Revisiting The Iran Deal

editor Saturday 14 October 2017 Share on Facebook Share on Twitter Share by email Printer friendly

By David Harris.. This week, President Donald Trump is expected to speak on Iran and, specifically, the fate of the Iran deal (JCPOA). We have been following the Iran policy discussion closely for years, and are in touch with a wide range of decision-makers from the U.S. and overseas. From the start, AJC took a deliberative approach to the JCPOA, just as we will do depending on what the president says regarding certification/decertification of the deal and the role of Congress going forward. [Photo top right: US Pres Donald Trump, photo credit: YURI GRIPAS / REUTERS] After the announcement of the agreement, on July 14, 2015, we dedicated 23 days to reviewing it thoroughly, meeting privately with a number of world leaders, including Secretary of State John Kerry, in the process.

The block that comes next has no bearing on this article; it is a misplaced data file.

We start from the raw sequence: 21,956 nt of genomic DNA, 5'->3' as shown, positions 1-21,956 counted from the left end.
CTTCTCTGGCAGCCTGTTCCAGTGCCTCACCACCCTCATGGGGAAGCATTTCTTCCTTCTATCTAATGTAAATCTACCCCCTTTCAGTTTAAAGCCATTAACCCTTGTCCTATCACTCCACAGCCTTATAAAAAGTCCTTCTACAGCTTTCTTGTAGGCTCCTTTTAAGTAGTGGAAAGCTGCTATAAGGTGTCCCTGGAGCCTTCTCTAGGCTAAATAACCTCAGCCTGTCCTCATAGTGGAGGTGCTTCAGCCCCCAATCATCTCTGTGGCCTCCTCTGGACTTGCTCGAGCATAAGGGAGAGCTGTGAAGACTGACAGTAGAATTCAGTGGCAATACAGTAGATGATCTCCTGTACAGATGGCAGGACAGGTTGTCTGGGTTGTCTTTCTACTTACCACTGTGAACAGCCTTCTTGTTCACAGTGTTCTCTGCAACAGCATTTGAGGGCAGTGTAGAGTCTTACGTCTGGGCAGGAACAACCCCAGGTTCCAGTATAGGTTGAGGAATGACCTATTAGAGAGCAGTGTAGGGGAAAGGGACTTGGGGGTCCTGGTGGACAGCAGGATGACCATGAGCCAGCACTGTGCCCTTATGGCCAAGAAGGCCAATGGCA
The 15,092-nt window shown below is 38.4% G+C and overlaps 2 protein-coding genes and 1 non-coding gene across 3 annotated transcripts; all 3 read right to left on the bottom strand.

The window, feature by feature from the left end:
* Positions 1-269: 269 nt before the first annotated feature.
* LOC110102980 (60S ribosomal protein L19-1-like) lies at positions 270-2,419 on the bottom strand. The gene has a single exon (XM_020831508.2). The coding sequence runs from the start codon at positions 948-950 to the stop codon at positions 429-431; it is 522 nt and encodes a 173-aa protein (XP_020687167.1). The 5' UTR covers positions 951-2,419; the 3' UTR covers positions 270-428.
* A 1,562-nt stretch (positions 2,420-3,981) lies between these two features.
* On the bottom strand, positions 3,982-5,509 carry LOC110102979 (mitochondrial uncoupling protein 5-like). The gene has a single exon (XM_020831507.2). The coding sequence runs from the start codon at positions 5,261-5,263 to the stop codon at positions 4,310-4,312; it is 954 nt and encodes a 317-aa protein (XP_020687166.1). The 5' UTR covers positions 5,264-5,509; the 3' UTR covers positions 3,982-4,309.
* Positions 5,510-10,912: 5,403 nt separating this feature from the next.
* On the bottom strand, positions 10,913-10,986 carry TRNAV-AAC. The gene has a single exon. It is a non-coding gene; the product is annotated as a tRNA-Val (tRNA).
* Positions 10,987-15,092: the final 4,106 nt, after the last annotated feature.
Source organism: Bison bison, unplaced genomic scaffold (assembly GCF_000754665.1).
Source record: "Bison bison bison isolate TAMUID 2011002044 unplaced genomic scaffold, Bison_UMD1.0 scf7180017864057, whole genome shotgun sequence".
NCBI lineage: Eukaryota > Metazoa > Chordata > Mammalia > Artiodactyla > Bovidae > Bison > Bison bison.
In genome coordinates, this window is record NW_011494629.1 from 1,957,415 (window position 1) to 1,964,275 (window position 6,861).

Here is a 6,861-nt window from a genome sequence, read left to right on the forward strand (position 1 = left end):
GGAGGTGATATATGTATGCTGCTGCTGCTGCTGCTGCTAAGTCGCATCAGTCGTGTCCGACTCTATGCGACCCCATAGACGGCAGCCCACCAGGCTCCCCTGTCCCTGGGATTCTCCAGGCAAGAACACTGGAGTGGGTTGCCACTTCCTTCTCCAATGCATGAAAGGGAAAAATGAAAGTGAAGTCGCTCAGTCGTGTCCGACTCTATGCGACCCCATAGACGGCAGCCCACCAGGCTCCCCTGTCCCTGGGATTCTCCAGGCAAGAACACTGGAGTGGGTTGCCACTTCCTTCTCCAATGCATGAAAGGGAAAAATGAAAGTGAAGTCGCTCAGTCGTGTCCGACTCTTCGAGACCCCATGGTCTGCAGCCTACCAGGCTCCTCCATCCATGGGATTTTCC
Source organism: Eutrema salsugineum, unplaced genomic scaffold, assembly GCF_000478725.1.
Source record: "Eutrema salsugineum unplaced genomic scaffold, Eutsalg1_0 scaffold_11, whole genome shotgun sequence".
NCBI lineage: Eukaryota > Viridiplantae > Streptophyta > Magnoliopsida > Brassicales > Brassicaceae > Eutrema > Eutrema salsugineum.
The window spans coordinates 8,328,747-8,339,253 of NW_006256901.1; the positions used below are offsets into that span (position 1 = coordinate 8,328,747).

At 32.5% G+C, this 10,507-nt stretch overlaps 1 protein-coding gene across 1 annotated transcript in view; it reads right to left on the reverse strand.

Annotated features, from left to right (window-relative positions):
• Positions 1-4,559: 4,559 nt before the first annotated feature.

In the end, we opposed the deal, believing it fell short on several key fronts, among them:

  • The shift in negotiating strategy from “dismantle (the nuclear program) for dismantle (the international sanctions)” to “delay (the nuclear program) for dismantle (the sanctions)”;
  • The provision of a sunset clause, paving the way for Iran to become a nuclear-threshold nation down the road;
  • The failure to address Iran’s ballistic missile program;
  • The omission of military sites from those facilities subject to inspection; and
  • The absence of any reference to Iran’s support for terrorism and regional destabilization.

At the same time, we said that we would be happy to be proved wrong, though any verdict would obviously take time. Needless to say, if the JCPOA fulfilled all the claims made about it by its supporters — including, centrally, cutting off Iran’s path to a nuclear weapon forever—then we would readily acknowledge our error in judgment.

But in the past two years, despite the Obama Administration’s belief, which we heard directly more than once, that the accord would “moderate” Iranian behavior and strengthen the “moderates in the regime,” the inescapable reality is that, as we predicted at the time, the opposite has happened. Tehran has only become more emboldened and belligerent in the region, as well as more hostile towards the United States and Israel. Read the full story.


Also read: Iran attempted to buy nuclear technology illegally 32 times, German agency says


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